Behavioral Interventions Topic of RLS Seminar
September 1, 2004
Effecting cultural change within organizations around the state and the appropriate use of behavioral interventions will be the topic of the Hogg Foundation for Mental Health's thirteenth Robert Lee Sutherland Seminar scheduled for December 2-3, 2004, in Austin.
The use of restraints, seclusion, and other alternatives for persons who are at risk of harming themselves or others is a complex and controversial issue for a number of entities, particularly law enforcement, residential treatment facilities, and schools. Some argue that when used appropriately, restraint and/or seclusion can be life-saving and protective measures. Others note that when employed inappropriately or without proper training, the procedures can be dangerous, painful, and prone to abuse.
"Our desire is for this seminar to provide an extensive dialogue on emergency interventions that draws upon the expertise of behavioral healthcare providers, mental health advocates, consumers and family members, systems administrators, and clinical and legal scholars who are well versed in the issues," said Dr. Lynda Frost, associate director for mental health policy and law at the Hogg Foundation.
Frost noted that the seminar comes at an important time for mental health services in the United States. Reductions in public and private expenditures for behavioral health care, combined with new regulatory requirements, are sparking difficult challenges for many treatment facilities. At the same time, new evidence-based clinical procedures and strategies are emerging that could reduce (or some say eliminate) reliance on restraint and seclusion as a method of mitigating dangerous incidents.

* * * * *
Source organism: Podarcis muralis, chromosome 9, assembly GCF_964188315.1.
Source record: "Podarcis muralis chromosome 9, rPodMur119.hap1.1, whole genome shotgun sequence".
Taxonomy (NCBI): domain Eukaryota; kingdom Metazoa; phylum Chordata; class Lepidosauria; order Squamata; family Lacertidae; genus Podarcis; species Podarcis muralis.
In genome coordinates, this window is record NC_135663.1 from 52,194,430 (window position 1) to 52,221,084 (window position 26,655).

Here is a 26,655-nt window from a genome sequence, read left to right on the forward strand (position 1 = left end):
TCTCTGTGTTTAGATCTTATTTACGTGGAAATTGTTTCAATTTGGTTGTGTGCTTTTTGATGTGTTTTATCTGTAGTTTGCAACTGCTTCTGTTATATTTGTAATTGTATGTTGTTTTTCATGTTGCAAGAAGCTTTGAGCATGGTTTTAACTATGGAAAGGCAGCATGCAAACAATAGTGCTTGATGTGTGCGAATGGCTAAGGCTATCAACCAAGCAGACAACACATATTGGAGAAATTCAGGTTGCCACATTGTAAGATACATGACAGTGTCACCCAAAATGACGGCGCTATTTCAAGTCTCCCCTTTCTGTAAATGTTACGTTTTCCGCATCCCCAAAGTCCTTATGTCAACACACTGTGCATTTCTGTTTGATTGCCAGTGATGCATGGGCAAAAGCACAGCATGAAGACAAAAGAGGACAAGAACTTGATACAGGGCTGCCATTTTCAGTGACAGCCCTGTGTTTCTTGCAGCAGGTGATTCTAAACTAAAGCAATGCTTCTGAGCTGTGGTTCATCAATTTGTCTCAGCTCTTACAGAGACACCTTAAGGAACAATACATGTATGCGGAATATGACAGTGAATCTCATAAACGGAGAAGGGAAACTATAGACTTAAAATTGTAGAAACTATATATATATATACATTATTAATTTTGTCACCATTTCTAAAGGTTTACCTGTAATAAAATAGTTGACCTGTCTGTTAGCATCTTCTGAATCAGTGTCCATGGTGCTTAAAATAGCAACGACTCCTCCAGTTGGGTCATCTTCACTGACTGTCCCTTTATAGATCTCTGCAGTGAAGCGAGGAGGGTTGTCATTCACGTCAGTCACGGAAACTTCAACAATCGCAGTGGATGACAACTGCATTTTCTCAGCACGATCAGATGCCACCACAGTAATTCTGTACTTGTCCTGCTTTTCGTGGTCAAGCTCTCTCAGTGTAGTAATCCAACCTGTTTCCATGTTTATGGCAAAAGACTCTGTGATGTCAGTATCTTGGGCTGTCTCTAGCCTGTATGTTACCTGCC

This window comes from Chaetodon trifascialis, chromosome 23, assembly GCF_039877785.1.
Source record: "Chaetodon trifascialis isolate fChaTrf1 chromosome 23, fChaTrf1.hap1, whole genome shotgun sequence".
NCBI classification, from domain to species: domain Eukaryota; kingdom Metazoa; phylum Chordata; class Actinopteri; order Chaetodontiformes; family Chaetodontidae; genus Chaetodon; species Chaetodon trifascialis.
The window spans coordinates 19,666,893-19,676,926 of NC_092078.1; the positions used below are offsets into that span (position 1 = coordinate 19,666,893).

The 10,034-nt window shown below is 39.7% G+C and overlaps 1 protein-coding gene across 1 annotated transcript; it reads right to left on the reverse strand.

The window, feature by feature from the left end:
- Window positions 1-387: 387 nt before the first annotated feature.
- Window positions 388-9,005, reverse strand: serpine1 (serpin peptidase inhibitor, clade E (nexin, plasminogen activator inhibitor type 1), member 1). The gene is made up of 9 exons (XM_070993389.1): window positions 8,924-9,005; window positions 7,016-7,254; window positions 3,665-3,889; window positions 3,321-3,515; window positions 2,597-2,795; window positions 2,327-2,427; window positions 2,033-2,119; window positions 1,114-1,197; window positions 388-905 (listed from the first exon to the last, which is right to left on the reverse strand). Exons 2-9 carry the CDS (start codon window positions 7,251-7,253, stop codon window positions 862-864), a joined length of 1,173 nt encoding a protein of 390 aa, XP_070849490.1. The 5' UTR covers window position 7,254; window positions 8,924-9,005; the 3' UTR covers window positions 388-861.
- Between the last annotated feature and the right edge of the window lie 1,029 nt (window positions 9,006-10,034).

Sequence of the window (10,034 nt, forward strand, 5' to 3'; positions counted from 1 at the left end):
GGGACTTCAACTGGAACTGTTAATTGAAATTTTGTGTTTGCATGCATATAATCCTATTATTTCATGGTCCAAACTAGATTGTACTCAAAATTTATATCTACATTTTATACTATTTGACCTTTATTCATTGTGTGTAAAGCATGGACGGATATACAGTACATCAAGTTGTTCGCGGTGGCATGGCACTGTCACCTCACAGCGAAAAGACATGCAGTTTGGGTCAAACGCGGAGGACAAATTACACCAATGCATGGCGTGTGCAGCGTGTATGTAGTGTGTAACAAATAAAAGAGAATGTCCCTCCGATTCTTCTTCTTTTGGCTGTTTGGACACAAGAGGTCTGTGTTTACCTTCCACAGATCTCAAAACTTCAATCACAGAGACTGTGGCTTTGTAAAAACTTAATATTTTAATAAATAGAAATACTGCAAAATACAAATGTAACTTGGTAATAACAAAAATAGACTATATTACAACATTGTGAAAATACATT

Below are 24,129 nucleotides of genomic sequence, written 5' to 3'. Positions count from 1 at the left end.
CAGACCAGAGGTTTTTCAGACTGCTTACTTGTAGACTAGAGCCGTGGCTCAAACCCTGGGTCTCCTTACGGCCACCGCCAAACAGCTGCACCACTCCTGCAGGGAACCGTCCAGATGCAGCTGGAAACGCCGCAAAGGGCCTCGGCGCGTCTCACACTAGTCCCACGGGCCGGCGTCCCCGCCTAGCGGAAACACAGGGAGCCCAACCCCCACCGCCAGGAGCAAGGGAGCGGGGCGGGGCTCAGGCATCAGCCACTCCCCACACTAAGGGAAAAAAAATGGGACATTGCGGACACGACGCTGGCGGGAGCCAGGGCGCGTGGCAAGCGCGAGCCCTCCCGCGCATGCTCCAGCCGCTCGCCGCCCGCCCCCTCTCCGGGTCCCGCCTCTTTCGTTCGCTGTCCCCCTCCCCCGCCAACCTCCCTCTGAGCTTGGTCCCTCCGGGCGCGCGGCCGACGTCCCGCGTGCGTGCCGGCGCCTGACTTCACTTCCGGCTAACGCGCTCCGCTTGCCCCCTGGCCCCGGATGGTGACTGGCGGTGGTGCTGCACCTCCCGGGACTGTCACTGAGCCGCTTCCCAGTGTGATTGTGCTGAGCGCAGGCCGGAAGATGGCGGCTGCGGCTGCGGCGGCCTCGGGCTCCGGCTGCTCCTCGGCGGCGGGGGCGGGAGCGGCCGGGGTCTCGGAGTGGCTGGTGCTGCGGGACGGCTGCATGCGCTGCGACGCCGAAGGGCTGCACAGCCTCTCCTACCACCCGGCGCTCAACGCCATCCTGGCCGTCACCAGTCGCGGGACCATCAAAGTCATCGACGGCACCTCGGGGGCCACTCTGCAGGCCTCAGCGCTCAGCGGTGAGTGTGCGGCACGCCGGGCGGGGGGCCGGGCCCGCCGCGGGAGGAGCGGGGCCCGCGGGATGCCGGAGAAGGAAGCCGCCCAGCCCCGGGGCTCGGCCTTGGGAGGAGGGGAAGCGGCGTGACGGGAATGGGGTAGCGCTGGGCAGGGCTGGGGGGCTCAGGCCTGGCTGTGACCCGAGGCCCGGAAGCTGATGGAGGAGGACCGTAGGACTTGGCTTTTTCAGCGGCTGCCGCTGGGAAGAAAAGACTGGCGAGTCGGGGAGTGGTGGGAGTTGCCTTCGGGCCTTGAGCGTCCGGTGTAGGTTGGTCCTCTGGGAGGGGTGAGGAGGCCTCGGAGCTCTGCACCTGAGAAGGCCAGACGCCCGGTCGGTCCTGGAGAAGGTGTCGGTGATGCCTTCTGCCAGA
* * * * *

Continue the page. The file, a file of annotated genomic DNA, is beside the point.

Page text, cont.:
"Standards and practices have been changing so rapidly in recent years that it has been hard to keep abreast of all the developments. We hope that this seminar will provide a basis for adapting new information to fit circumstances in Texas. By convening participants from a number of agencies and localities, we hope to begin building a common language and a data collection framework to better implement restraint and seclusion standards within the context of quality service provision in Texas," Frost said.
Frost added that to focus on alternatives in the Texas context, the Seminar will rely extensively on examples provided by seminar participants of difficult situations faced by service providers and will seek to develop informed responses to those situations.
This will be the thirteenth Robert Lee Sutherland Seminar hosted by the Hogg Foundation. The seminars are a living tribute to the first director of the Hogg Foundation for Mental Health. Beginning in 1978, and continuing biennially since, the seminars have encouraged people to work cooperatively to address timely issues for the improvement of mental health and the quality of life in Texas.
For more information on the seminar, contact the Hogg Foundation at firstname.lastname@example.org or call 888-404-4336.